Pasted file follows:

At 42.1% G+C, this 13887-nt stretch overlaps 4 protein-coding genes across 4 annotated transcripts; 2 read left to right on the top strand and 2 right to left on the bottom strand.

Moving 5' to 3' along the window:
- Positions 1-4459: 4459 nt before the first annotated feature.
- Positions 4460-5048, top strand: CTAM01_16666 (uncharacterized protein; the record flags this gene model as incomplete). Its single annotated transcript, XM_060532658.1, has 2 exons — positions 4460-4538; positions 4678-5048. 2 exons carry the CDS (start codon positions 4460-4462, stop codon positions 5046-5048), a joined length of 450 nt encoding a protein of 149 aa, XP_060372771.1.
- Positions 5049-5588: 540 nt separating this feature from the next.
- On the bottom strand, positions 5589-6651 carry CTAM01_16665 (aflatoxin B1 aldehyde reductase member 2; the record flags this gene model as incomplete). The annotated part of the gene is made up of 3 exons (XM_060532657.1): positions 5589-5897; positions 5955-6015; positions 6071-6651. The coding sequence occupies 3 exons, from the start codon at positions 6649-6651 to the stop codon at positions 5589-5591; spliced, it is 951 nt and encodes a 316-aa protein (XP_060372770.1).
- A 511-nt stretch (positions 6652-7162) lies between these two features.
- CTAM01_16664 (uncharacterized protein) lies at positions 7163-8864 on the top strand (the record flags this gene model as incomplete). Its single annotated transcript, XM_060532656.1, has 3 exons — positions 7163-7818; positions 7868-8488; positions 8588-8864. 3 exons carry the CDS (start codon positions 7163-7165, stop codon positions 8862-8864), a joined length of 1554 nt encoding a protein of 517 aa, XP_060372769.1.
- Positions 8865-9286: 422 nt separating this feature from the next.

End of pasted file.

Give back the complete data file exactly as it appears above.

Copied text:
At 42.1% G+C, this 13887-nt stretch overlaps 4 protein-coding genes across 4 annotated transcripts; 2 read left to right on the top strand and 2 right to left on the bottom strand.

Moving 5' to 3' along the window:
- Positions 1-4459: 4459 nt before the first annotated feature.
- Positions 4460-5048, top strand: CTAM01_16666 (uncharacterized protein; the record flags this gene model as incomplete). Its single annotated transcript, XM_060532658.1, has 2 exons — positions 4460-4538; positions 4678-5048. 2 exons carry the CDS (start codon positions 4460-4462, stop codon positions 5046-5048), a joined length of 450 nt encoding a protein of 149 aa, XP_060372771.1.
- Positions 5049-5588: 540 nt separating this feature from the next.
- On the bottom strand, positions 5589-6651 carry CTAM01_16665 (aflatoxin B1 aldehyde reductase member 2; the record flags this gene model as incomplete). The annotated part of the gene is made up of 3 exons (XM_060532657.1): positions 5589-5897; positions 5955-6015; positions 6071-6651. The coding sequence occupies 3 exons, from the start codon at positions 6649-6651 to the stop codon at positions 5589-5591; spliced, it is 951 nt and encodes a 316-aa protein (XP_060372770.1).
- A 511-nt stretch (positions 6652-7162) lies between these two features.
- CTAM01_16664 (uncharacterized protein) lies at positions 7163-8864 on the top strand (the record flags this gene model as incomplete). Its single annotated transcript, XM_060532656.1, has 3 exons — positions 7163-7818; positions 7868-8488; positions 8588-8864. 3 exons carry the CDS (start codon positions 7163-7165, stop codon positions 8862-8864), a joined length of 1554 nt encoding a protein of 517 aa, XP_060372769.1.
- Positions 8865-9286: 422 nt separating this feature from the next.